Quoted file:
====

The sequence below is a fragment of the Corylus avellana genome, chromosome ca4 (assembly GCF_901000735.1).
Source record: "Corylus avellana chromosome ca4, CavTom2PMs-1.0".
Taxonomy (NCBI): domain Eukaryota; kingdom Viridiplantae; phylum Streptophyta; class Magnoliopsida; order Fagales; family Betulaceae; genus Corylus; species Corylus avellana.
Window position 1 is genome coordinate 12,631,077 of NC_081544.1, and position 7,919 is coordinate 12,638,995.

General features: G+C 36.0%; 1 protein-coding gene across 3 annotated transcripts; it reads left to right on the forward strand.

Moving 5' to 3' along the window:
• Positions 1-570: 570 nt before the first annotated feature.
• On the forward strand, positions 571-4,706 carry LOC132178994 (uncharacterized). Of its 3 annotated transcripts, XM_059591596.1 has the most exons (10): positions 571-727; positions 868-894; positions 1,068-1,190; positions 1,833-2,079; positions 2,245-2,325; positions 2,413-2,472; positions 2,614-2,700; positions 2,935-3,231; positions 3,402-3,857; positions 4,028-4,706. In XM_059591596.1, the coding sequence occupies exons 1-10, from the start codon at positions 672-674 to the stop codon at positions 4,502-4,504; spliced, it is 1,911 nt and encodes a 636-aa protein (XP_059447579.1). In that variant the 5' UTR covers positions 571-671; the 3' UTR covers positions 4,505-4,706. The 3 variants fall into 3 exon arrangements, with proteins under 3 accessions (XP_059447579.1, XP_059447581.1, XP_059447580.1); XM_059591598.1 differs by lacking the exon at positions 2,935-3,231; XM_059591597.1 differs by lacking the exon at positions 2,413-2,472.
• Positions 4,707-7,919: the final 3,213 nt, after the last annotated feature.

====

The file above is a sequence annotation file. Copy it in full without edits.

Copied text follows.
The sequence below is a fragment of the Corylus avellana genome, chromosome ca4 (assembly GCF_901000735.1).
Source record: "Corylus avellana chromosome ca4, CavTom2PMs-1.0".
Taxonomy (NCBI): domain Eukaryota; kingdom Viridiplantae; phylum Streptophyta; class Magnoliopsida; order Fagales; family Betulaceae; genus Corylus; species Corylus avellana.
Window position 1 is genome coordinate 12,631,077 of NC_081544.1, and position 7,919 is coordinate 12,638,995.

General features: G+C 36.0%; 1 protein-coding gene across 3 annotated transcripts; it reads left to right on the forward strand.

Moving 5' to 3' along the window:
• Positions 1-570: 570 nt before the first annotated feature.
• On the forward strand, positions 571-4,706 carry LOC132178994 (uncharacterized). Of its 3 annotated transcripts, XM_059591596.1 has the most exons (10): positions 571-727; positions 868-894; positions 1,068-1,190; positions 1,833-2,079; positions 2,245-2,325; positions 2,413-2,472; positions 2,614-2,700; positions 2,935-3,231; positions 3,402-3,857; positions 4,028-4,706. In XM_059591596.1, the coding sequence occupies exons 1-10, from the start codon at positions 672-674 to the stop codon at positions 4,502-4,504; spliced, it is 1,911 nt and encodes a 636-aa protein (XP_059447579.1). In that variant the 5' UTR covers positions 571-671; the 3' UTR covers positions 4,505-4,706. The 3 variants fall into 3 exon arrangements, with proteins under 3 accessions (XP_059447579.1, XP_059447581.1, XP_059447580.1); XM_059591598.1 differs by lacking the exon at positions 2,935-3,231; XM_059591597.1 differs by lacking the exon at positions 2,413-2,472.
• Positions 4,707-7,919: the final 3,213 nt, after the last annotated feature.